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  • 1.
    Andersson, Linda
    et al.
    Umeå University, Faculty of Social Sciences, Department of Economics.
    Aronsson, Thomas
    Umeå University, Faculty of Social Sciences, Department of Economics.
    Wikström, Magnus
    Umeå University, Faculty of Social Sciences, Department of Economics.
    Testing for vertical fiscal externalities2004In: International Tax and Public Finance, Vol. 11, p. 243-263Article in journal (Refereed)
  • 2.
    Aronsson, Thomas
    Umeå University, Faculty of Social Sciences, Department of Economics.
    Environmental Policy, Efficient Taxation and Unemployment2005In: International Tax and Public FinanceArticle in journal (Refereed)
  • 3.
    Aronsson, Thomas
    Umeå University, Faculty of Social Sciences, Department of Economics.
    Optimal income taxation and decentralized fiscal federalism2010In: Regional Science and Urban Economics, ISSN 0166-0462, E-ISSN 1879-2308, Vol. 40, no 4, p. 187-195Article in journal (Refereed)
    Abstract [en]

    This paper concerns redistribution and public good provision under asymmetric information, which are here ingredients of a policy-problem facing each member state (nation) of an economic federation with decentralized leadership. Each member state is assumed to have its own redistributive policy and pattern of public consumption, whereas the federal level redistributes (ex-post) between the member states. The results show how and why federal ex-post redistribution may modify the use of income taxation and public good provision at the national level, relative to the policy outcome in the absence of a federal government, as well as how the national policy incentives depend on whether or not the federal government uses distortionary taxes.

  • 4.
    Aronsson, Thomas
    Umeå University, Faculty of Social Sciences, Department of Economics.
    Public finance and the environment2010Collection (editor) (Other academic)
  • 5.
    Aronsson, Thomas
    Umeå University, Faculty of Social Sciences, Department of Economics.
    Social accounting and the Public sector2008In: International Economic Review, ISSN 1468-2354, Vol. 49, no 1, p. 349-375Article in journal (Refereed)
    Abstract [en]

    This article contributes to the theory of social accounting. As such, it tries to extend earlier literature on the welfare equivalence of the comprehensive net national product in two main directions, both of which refer to the public sector. One is by considering welfare measurement problems associated with public good provision and redistributive policy, respectively, when the public revenues are raised by distortionary taxes. The other is by addressing the consequences of a “federation-like” decision structure, where independent tax and expenditure decisions are made both by the central government and by lower level governments.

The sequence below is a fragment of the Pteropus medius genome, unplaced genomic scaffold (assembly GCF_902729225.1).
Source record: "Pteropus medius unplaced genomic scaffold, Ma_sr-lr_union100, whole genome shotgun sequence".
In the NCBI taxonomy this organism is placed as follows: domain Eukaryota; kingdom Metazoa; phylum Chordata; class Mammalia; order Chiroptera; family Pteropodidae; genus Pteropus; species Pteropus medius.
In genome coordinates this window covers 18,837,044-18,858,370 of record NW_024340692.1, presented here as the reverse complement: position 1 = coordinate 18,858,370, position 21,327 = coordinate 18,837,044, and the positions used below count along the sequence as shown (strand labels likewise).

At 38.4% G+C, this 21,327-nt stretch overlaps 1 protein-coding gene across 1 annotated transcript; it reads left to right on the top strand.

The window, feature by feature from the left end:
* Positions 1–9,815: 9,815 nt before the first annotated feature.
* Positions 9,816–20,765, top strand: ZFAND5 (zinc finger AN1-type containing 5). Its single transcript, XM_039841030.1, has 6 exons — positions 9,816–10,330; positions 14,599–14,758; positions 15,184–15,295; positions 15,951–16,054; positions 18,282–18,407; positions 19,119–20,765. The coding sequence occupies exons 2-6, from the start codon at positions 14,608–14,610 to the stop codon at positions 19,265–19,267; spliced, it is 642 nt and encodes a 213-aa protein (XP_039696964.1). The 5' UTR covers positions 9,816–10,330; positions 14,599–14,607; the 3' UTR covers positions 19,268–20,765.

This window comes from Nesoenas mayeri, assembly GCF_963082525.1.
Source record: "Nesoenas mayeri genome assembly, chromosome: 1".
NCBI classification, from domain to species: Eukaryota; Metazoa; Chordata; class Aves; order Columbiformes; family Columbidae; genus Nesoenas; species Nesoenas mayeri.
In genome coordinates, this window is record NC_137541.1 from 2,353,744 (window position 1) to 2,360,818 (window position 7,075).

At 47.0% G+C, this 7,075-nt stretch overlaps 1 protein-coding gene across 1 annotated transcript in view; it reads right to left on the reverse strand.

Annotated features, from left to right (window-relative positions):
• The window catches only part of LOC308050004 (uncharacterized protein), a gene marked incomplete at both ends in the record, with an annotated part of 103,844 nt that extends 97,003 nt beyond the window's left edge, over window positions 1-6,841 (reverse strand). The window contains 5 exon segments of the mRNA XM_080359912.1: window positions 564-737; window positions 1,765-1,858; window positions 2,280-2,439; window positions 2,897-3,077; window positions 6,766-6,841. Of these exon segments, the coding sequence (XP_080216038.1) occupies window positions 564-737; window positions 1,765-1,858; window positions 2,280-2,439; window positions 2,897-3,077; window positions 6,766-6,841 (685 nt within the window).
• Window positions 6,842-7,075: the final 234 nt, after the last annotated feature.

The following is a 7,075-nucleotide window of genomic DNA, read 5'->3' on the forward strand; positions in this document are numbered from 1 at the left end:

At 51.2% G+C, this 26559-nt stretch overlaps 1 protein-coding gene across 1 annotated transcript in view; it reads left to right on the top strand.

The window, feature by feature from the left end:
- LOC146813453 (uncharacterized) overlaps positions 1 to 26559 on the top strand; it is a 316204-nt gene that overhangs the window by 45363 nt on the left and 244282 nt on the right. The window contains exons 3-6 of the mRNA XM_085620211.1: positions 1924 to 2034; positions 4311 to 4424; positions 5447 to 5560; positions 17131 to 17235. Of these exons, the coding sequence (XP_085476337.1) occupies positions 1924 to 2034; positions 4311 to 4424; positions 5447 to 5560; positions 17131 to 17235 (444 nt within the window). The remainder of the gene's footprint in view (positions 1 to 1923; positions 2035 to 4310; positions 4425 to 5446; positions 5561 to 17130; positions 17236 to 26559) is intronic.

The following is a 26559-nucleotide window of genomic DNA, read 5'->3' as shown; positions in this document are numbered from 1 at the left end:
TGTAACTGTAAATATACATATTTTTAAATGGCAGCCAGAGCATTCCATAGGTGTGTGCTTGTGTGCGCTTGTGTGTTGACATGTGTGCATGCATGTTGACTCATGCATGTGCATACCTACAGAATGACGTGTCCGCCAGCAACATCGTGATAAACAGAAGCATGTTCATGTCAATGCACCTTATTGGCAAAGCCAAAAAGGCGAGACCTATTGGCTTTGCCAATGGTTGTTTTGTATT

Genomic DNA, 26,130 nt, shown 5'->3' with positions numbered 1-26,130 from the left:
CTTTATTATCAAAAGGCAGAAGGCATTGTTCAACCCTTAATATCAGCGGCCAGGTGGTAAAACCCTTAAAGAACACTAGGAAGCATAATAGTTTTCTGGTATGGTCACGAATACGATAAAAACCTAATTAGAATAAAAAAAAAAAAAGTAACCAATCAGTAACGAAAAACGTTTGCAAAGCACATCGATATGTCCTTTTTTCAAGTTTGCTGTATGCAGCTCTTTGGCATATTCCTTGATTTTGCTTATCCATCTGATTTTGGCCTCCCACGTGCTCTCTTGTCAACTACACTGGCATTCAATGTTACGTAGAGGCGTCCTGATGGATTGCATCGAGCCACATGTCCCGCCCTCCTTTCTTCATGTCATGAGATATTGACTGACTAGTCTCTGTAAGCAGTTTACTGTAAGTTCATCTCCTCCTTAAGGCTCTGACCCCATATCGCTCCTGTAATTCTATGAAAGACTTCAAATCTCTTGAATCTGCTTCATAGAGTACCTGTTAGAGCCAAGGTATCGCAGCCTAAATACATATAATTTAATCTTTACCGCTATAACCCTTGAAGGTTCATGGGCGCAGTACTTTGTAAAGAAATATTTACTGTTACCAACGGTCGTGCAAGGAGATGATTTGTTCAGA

• 6.
    Aronsson, Thomas
    Umeå University, Faculty of Social Sciences, Department of Economics.
    Welfare measurement and public goods in a second best economy2010In: Handbook of environmental accounting / [ed] Thomas Aronsson, Karl-Gustaf Löfgren, Cheltenham: Edward Elgar Publishing, 2010, p. 101-126Chapter in book (Refereed)
  • 7.
    Aronsson, Thomas
    Umeå University, Faculty of Social Sciences, Umeå School of Business and Economics (USBE), Economics.
    Welfare measurement, green accounting and distortionary taxes2011In: Green national accounting and sustainability / [ed] Karl-Gustaf Löfgren och Chuan-Zhong Li, Cheltenham: Edward Elgar Publishing, 2011, p. 630-652Chapter in book (Refereed)
    Abstract [en]

    This paper concerns welfare measurement in the presence of distortionary taxes. One purpose is to explain why the traditional green NNP measure fails as a welfare indicator when distortionary taxes are present. Another is to derive a green NNP analogue in a second best environment. In the second best optimum, the efficiency cost of taxation will affect both the form of the national welfare measure and the proper principles of accounting for pollution.

  • 8.
    Aronsson, Thomas
    Umeå University, Faculty of Social Sciences, Department of Economics.
    Welfare measurement, involuntary unemployment and heterogeneity2010In: The Review of Income and Wealth, ISSN 0034-6586, E-ISSN 1475-4991, Vol. 56, no 3, p. 559-571Article in journal (Refereed)
    Abstract [en]

    This paper concerns welfare measurement in an economy with union wage setting, where the equilibrium is characterized by unemployment. Contrary to results derived in the first best, the current value Hamiltonian is not an exact welfare measure in an economy with unemployment. Instead, the welfare measure also depends on “employment effect,” which are caused by the discrepancy between supply and demand in the labor market. In addition, since unemployment gives rise to heterogeneity, distributional effects will also characterize the welfare measure.